zone robust April output boosts second-quarter GDP
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[June 12, 2014]
By Martin Santa
BRUSSELS (Reuters) - Euro
zone industrial output rebounded with a twice-as-strong
as expected monthly rise in April thanks to energy and
non-durable goods production, official data showed on
Thursday, pointing to an acceleration of economic growth
in the second quarter.
Output in the 18 countries sharing the euro rose 0.8 percent on the
month in April after a downwardly revised -0.4 percent drop in
March. Economists had expected a 0.4 percent rise.
Compared with the same period of 2013, production grew by a much
stronger than expected 1.4 percent, against an upwardly revised 0.2
percent rise in March, previously reported as a 0.1 percent drop.
Economists had expected 0.9 percent annual growth.
"Nice rebound," said Carsten Brzeski, an economist at ING. "Combined
with still solid confidence indicators, today’s industrial
production data reinforces our view of a growth acceleration in the
second quarter," he said.
The data follows strong euro zone retail sales numbers and a rebound
in German industrial orders in April.
"Q2 is shaping up stronger than Q1," said Evelyn Herrmann, an
European economist at BNP Paribas. "We forecast GDP to grow 0.4
percent q/q in Q2, following the disappointingly soft 0.2 percent
q/q expansion in Q1."
The monthly production rise, strongest in five months, was mainly
driven by a 2.5 percent rise in energy output, followed by a 2.1
percent increase in non-durable consumer goods output.
Production of capital goods was the only sector showing a monthly
decline, with a 0.1 percent drop.
Industrial production in Portugal, which exited an international
bailout in May and saw strong investor appetite for its bonds this
week, had production rising by a record 6.7 percent on the month in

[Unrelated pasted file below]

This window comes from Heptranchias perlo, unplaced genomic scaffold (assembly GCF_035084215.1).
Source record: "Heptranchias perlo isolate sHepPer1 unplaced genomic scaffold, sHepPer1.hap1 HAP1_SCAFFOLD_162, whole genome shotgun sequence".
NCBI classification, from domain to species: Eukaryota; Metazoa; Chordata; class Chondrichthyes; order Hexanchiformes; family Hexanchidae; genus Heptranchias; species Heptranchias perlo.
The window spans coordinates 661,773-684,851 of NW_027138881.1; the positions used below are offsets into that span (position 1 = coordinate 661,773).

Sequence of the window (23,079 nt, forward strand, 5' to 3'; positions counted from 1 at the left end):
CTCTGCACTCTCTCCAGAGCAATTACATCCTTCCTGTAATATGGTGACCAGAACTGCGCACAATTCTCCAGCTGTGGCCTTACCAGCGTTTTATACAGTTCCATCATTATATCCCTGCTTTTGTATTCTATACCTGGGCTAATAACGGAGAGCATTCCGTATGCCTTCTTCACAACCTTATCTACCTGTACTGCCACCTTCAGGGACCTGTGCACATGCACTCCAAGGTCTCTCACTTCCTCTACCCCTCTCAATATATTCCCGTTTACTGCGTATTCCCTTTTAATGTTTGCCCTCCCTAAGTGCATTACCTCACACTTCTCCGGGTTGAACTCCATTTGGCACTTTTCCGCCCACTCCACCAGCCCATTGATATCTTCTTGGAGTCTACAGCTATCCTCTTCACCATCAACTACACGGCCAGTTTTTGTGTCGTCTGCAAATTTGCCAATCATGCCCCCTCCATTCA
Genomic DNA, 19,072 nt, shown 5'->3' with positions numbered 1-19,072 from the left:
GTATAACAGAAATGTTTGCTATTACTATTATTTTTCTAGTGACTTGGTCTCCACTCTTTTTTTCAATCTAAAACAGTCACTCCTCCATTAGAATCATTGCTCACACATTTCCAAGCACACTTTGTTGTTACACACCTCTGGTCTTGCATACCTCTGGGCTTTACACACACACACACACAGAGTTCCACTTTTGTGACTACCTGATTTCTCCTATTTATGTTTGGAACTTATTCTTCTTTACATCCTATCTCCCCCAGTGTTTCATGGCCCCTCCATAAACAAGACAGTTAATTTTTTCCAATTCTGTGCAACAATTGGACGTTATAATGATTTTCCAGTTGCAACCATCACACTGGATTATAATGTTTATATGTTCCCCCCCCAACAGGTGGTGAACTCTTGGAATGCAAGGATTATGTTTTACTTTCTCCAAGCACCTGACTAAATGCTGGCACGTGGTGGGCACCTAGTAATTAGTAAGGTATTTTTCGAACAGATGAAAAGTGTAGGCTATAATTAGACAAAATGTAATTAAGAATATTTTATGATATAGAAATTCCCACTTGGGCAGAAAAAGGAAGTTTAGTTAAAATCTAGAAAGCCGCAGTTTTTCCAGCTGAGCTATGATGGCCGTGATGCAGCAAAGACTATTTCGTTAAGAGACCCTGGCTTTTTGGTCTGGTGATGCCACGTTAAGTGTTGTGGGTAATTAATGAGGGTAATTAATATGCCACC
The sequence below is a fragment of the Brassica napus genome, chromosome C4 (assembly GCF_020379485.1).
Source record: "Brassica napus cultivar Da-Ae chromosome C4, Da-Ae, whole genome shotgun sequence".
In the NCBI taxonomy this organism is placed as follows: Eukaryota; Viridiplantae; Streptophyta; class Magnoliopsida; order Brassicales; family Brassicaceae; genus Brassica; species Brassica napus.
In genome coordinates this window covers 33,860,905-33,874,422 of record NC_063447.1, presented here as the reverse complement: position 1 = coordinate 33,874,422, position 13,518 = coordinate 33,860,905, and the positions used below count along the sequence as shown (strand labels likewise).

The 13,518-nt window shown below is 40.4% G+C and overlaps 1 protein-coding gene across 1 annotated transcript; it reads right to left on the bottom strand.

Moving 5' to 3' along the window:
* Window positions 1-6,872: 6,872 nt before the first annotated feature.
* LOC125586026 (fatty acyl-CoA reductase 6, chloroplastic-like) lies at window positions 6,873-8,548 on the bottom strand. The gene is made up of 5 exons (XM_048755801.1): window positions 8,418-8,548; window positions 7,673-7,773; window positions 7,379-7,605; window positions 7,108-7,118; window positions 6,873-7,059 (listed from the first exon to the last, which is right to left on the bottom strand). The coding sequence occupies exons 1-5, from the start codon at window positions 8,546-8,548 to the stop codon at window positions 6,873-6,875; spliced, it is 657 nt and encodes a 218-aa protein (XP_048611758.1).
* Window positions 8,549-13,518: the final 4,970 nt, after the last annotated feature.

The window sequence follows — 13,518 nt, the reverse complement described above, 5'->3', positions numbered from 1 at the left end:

Spain had monthly production rising at its fastest pace since August
2012 and Ireland's industry recorded its strongest annual rise in
April since November 2010, according to Eurostat.
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Finland and Malta were the only two euro zone countries with
production falling on the month in April, while the bloc's second
and third largest economies - France and Italy, returned to monthly
expansion in April.
Output in Germany, the euro zone's growth engine, edged up by a
smaller-than-expected 0.2 percent on the month as the spring rebound
turned out weaker than usual due to a mild winter, German economy
ministry data showed.
Outside the euro zone, Britain enjoyed its strongest annual growth
in over three years in April, showing that the country's economic
expansion was becoming less reliant on consumer demand and the
recovery was broadening.
The 9.5 trillion euro zone economy surprised with weaker than
expected growth at the beginning of this year as strong growth in
Germany was not enough to offset contractions in the Netherlands,
Italy and stagnating French economy.
(Reporting by Martin Santa)
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